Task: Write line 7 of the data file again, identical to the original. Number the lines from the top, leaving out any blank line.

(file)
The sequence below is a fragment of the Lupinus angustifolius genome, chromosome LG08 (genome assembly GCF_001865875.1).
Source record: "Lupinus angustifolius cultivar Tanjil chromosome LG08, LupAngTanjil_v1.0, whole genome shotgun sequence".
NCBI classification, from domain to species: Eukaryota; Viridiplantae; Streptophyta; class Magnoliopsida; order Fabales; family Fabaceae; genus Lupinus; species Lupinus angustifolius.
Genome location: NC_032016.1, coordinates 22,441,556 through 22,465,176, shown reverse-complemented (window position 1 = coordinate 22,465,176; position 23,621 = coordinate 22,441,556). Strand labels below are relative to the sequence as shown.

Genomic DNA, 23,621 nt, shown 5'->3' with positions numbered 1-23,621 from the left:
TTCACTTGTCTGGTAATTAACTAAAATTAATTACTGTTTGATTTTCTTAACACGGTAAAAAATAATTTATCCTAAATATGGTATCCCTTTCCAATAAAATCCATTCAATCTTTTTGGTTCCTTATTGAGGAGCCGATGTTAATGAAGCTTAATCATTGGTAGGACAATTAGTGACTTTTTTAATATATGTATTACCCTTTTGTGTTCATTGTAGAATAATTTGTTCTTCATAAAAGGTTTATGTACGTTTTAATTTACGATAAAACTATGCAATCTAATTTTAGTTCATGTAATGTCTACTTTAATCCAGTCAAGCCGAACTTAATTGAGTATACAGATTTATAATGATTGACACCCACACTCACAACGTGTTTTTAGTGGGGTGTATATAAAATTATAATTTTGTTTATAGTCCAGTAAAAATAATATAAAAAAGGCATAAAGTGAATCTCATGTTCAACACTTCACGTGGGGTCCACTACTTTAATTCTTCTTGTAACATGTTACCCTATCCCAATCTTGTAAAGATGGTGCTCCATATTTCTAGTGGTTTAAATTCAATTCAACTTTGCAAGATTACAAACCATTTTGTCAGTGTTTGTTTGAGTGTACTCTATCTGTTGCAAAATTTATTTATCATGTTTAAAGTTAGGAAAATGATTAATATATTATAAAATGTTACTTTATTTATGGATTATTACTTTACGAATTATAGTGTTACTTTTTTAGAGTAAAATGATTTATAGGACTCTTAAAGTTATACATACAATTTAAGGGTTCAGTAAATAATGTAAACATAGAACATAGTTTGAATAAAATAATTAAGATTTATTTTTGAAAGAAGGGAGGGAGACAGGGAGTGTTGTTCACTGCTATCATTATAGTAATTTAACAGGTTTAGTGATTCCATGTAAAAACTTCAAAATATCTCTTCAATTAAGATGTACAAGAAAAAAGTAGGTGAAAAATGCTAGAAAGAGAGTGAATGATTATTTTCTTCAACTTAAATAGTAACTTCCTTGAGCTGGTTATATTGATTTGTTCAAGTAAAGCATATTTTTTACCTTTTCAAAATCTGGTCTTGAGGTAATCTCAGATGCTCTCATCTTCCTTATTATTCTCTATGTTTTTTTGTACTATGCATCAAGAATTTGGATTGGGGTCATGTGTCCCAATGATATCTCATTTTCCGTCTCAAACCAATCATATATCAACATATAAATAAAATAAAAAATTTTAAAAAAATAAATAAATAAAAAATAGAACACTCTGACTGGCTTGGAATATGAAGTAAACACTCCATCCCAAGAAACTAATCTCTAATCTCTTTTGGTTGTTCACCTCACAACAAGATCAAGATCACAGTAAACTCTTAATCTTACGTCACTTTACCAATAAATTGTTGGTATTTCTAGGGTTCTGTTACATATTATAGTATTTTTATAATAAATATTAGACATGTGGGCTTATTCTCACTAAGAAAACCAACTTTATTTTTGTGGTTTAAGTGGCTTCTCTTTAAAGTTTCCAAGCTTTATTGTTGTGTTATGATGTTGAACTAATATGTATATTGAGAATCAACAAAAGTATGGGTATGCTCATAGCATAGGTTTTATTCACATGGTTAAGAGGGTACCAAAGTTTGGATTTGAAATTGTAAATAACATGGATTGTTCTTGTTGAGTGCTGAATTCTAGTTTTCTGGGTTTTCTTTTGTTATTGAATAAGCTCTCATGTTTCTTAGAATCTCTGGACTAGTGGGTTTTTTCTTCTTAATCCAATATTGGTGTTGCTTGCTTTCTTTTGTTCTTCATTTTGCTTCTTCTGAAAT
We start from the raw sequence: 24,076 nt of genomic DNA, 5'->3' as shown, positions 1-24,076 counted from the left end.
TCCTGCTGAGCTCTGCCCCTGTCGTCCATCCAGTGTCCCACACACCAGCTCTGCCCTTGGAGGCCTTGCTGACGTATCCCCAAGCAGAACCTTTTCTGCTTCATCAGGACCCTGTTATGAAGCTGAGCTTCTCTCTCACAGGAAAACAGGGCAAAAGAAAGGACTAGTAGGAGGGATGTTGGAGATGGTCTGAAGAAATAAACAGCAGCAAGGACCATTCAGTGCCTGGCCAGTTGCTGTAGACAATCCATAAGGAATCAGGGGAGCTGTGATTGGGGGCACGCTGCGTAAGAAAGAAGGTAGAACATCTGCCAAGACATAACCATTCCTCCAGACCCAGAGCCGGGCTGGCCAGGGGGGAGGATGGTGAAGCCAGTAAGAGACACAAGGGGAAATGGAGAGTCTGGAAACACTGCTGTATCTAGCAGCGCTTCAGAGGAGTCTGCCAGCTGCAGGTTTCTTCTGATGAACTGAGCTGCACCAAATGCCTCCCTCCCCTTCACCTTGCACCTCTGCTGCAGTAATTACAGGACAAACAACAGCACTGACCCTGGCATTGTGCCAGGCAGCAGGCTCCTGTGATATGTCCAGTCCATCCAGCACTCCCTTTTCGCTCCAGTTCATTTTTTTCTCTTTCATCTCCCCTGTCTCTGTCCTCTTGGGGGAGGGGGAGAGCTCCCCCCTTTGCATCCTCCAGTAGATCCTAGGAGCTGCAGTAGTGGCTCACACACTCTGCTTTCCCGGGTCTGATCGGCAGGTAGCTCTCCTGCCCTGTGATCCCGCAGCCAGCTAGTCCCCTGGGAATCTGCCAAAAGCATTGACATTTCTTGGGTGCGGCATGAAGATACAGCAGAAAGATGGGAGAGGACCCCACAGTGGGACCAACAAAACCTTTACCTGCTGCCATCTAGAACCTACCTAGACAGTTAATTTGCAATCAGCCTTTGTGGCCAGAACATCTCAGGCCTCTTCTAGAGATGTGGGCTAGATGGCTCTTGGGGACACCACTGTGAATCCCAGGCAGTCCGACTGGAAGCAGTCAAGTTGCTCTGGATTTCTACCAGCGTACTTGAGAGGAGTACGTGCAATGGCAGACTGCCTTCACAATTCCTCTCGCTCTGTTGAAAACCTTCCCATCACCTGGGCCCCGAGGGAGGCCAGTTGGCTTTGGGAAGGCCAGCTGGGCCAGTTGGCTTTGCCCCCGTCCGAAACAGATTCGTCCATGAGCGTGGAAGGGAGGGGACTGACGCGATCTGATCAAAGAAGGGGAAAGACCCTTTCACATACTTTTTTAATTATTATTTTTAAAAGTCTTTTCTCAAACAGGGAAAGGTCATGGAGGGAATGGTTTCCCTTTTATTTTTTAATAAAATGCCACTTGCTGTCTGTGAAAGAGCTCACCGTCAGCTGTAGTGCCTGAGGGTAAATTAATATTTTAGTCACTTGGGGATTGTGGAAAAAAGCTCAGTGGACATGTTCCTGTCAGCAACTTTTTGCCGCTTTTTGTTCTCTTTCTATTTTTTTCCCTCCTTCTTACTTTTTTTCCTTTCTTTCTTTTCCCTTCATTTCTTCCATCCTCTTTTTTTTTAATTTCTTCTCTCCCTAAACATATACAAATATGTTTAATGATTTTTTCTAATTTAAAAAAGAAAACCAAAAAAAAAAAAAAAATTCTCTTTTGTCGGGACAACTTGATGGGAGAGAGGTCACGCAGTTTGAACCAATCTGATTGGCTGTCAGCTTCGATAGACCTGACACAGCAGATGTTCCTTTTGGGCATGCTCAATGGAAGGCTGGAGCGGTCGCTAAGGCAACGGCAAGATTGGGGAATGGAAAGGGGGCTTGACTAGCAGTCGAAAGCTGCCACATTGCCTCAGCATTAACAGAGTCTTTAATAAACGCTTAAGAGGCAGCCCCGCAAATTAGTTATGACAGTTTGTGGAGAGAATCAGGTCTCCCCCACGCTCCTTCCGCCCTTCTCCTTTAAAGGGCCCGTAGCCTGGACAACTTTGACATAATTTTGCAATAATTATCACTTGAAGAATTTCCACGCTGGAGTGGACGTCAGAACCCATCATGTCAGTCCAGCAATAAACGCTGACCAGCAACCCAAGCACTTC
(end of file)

We start from the raw sequence: 24,076 nt of genomic DNA, 5'->3' as shown, positions 1-24,076 counted from the left end.